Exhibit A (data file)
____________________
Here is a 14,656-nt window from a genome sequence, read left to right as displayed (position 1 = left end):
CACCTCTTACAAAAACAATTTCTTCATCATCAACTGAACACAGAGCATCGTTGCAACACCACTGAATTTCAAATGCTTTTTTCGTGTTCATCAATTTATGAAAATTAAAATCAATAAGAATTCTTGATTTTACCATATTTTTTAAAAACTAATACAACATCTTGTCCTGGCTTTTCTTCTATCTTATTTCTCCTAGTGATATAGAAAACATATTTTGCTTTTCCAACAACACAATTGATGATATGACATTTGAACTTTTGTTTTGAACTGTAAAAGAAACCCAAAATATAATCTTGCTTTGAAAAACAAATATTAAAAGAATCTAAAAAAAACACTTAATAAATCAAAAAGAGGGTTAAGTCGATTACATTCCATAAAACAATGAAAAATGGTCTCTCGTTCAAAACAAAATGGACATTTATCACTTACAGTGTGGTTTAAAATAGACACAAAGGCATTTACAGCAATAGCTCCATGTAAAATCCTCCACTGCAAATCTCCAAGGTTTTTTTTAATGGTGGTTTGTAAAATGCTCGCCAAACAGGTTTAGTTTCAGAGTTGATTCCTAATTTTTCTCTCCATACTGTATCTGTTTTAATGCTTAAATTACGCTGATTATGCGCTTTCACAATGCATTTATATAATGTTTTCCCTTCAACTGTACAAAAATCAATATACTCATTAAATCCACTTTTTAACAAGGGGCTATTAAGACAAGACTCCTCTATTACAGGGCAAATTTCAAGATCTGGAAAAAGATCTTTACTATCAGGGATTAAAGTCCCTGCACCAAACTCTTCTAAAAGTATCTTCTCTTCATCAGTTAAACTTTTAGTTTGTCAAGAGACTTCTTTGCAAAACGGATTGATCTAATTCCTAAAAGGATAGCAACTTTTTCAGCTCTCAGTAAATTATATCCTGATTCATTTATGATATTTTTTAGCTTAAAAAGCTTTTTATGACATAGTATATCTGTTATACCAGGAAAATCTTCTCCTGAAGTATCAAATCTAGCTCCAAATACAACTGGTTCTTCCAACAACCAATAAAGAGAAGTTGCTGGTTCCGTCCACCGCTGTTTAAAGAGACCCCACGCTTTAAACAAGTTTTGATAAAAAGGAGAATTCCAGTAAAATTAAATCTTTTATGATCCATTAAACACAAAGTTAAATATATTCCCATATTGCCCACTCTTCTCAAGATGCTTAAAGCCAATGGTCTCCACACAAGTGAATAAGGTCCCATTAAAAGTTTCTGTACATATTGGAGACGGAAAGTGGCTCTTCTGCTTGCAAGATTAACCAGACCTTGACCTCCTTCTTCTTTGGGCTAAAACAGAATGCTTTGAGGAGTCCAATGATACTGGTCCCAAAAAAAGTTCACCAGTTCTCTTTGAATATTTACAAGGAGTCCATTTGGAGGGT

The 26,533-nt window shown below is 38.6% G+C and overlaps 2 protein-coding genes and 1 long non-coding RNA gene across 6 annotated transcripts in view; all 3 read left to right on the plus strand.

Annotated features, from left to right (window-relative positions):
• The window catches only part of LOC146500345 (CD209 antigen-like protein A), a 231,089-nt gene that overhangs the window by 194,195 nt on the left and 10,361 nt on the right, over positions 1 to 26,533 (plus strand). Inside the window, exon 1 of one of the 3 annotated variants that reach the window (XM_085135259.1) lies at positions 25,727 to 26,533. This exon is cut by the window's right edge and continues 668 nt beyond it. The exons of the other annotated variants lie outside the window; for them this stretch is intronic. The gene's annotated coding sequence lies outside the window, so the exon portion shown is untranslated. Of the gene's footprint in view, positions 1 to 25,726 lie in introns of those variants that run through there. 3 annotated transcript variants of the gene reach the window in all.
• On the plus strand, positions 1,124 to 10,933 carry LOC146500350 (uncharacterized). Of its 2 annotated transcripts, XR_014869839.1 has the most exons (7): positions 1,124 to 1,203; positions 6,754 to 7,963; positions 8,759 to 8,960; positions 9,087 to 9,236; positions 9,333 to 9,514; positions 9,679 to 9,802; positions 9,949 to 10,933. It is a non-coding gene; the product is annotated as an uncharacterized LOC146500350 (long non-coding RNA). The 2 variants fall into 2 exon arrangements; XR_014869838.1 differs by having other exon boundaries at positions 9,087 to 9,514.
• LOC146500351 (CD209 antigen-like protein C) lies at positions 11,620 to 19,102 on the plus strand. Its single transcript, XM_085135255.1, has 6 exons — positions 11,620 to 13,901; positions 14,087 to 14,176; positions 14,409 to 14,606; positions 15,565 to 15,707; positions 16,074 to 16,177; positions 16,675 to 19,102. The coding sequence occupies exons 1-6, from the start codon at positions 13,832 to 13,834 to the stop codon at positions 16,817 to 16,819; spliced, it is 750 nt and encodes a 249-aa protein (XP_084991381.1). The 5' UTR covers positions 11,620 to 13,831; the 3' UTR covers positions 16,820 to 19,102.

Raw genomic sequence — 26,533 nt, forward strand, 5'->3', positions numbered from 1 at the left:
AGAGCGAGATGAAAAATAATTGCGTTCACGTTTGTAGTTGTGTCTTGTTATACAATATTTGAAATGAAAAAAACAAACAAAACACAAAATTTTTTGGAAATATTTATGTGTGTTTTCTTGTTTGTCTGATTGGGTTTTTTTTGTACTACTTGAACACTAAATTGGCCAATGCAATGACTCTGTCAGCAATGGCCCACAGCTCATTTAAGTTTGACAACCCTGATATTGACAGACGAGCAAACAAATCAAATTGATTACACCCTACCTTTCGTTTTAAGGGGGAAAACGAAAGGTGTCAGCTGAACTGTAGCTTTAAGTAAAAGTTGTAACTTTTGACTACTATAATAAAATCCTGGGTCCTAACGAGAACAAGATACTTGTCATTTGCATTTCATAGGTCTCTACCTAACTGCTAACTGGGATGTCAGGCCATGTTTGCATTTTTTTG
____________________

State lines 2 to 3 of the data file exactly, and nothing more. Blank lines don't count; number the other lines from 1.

CACCTCTTACAAAAACAATTTCTTCATCATCAACTGAACACAGAGCATCGTTGCAACACCACTGAATTTCAAATGCTTTTTTCGTGTTCATCAATTTATGAAAATTAAAATCAATAAGAATTCTTGATTTTACCATATTTTTTAAAAACTAATACAACATCTTGTCCTGGCTTTTCTTCTATCTTATTTCTCCTAGTGATATAGAAAACATATTTTGCTTTTCCAACAACACAATTGATGATATGACATTTGAACTTTTGTTTTGAACTGTAAAAGAAACCCAAAATATAATCTTGCTTTGAAAAACAAATATTAAAAGAATCTAAAAAAAACACTTAATAAATCAAAAAGAGGGTTAAGTCGATTACATTCCATAAAACAATGAAAAATGGTCTCTCGTTCAAAACAAAATGGACATTTATCACTTACAGTGTGGTTTAAAATAGACACAAAGGCATTTACAGCAATAGCTCCATGTAAAATCCTCCACTGCAAATCTCCAAGGTTTTTTTTAATGGTGGTTTGTAAAATGCTCGCCAAACAGGTTTAGTTTCAGAGTTGATTCCTAATTTTTCTCTCCATACTGTATCTGTTTTAATGCTTAAATTACGCTGATTATGCGCTTTCACAATGCATTTATATAATGTTTTCCCTTCAACTGTACAAAAATCAATATACTCATTAAATCCACTTTTTAACAAGGGGCTATTAAGACAAGACTCCTCTATTACAGGGCAAATTTCAAGATCTGGAAAAAGATCTTTACTATCAGGGATTAAAGTCCCTGCACCAAACTCTTCTAAAAGTATCTTCTCTTCATCAGTTAAACTTTTAGTTTGTCAAGAGACTTCTTTGCAAAACGGATTGATCTAATTCCTAAAAGGATAGCAACTTTTTCAGCTCTCAGTAAATTATATCCTGATTCATTTATGATATTTTTTAGCTTAAAAAGCTTTTTATGACATAGTATATCTGTTATACCAGGAAAATCTTCTCCTGAAGTATCAAATCTAGCTCCAAATACAACTGGTTCTTCCAACAACCAATAAAGAGAAGTTGCTGGTTCCGTCCACCGCTGTTTAAAGAGACCCCACGCTTTAAACAAGTTTTGATAAAAAGGAGAATTCCAGTAAAATTAAATCTTTTATGATCCATTAAACACAAAGTTAAATATATTCCCATATTGCCCACTCTTCTCAAGATGCTTAAAGCCAATGGTCTCCACACAAGTGAATAAGGTCCCATTAAAAGTTTCTGTACATATTGGAGACGGAAAGTGGCTCTTCTGCTTGCAAGATTAACCAGACCTTGACCTCCTTCTTCTTTGGGCTAAAACAGAATGCTTTGAGGAGTCCAATGATACTGGTCCCAAAAAAAGTTCACCAGTTCTCTTTGAATATTTACAAGGAGTCCATTTGGAGGGT

The 26,533-nt window shown below is 38.6% G+C and overlaps 2 protein-coding genes and 1 long non-coding RNA gene across 6 annotated transcripts in view; all 3 read left to right on the plus strand.